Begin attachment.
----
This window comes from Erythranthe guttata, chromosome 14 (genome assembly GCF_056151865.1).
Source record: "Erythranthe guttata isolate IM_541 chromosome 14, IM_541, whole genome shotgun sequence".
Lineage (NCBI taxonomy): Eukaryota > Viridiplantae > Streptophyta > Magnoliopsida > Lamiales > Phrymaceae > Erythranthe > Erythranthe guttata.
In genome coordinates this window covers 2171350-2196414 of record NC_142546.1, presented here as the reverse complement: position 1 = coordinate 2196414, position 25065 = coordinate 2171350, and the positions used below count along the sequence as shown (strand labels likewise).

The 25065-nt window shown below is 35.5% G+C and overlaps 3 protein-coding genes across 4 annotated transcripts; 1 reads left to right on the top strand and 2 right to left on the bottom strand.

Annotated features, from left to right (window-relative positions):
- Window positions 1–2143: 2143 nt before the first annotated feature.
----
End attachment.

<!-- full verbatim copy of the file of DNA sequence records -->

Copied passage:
This window comes from Erythranthe guttata, chromosome 14 (genome assembly GCF_056151865.1).
Source record: "Erythranthe guttata isolate IM_541 chromosome 14, IM_541, whole genome shotgun sequence".
Lineage (NCBI taxonomy): Eukaryota > Viridiplantae > Streptophyta > Magnoliopsida > Lamiales > Phrymaceae > Erythranthe > Erythranthe guttata.
In genome coordinates this window covers 2171350-2196414 of record NC_142546.1, presented here as the reverse complement: position 1 = coordinate 2196414, position 25065 = coordinate 2171350, and the positions used below count along the sequence as shown (strand labels likewise).

The 25065-nt window shown below is 35.5% G+C and overlaps 3 protein-coding genes across 4 annotated transcripts; 1 reads left to right on the top strand and 2 right to left on the bottom strand.

Annotated features, from left to right (window-relative positions):
- Window positions 1–2143: 2143 nt before the first annotated feature.